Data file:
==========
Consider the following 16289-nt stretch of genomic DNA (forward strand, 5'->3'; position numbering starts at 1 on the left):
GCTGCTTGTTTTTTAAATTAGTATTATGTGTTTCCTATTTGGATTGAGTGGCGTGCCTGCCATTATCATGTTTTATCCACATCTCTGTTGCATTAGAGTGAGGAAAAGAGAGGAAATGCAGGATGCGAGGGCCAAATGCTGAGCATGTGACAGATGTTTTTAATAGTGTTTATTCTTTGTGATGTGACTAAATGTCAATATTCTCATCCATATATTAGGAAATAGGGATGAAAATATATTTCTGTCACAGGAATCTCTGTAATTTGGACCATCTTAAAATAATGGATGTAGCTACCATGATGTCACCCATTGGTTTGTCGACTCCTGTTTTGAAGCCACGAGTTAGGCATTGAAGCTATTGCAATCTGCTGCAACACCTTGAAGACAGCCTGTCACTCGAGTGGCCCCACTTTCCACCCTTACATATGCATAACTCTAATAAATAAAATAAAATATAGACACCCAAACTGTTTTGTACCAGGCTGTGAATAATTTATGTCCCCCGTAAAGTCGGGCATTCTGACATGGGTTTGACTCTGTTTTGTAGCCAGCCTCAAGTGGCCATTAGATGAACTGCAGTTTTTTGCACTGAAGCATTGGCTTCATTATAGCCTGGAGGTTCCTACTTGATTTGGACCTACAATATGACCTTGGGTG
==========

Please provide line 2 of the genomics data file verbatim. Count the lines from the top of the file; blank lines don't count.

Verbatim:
GCTGCTTGTTTTTTAAATTAGTATTATGTGTTTCCTATTTGGATTGAGTGGCGTGCCTGCCATTATCATGTTTTATCCACATCTCTGTTGCATTAGAGTGAGGAAAAGAGAGGAAATGCAGGATGCGAGGGCCAAATGCTGAGCATGTGACAGATGTTTTTAATAGTGTTTATTCTTTGTGATGTGACTAAATGTCAATATTCTCATCCATATATTAGGAAATAGGGATGAAAATATATTTCTGTCACAGGAATCTCTGTAATTTGGACCATCTTAAAATAATGGATGTAGCTACCATGATGTCACCCATTGGTTTGTCGACTCCTGTTTTGAAGCCACGAGTTAGGCATTGAAGCTATTGCAATCTGCTGCAACACCTTGAAGACAGCCTGTCACTCGAGTGGCCCCACTTTCCACCCTTACATATGCATAACTCTAATAAATAAAATAAAATATAGACACCCAAACTGTTTTGTACCAGGCTGTGAATAATTTATGTCCCCCGTAAAGTCGGGCATTCTGACATGGGTTTGACTCTGTTTTGTAGCCAGCCTCAAGTGGCCATTAGATGAACTGCAGTTTTTTGCACTGAAGCATTGGCTTCATTATAGCCTGGAGGTTCCTACTTGATTTGGACCTACAATATGACCTTGGGTG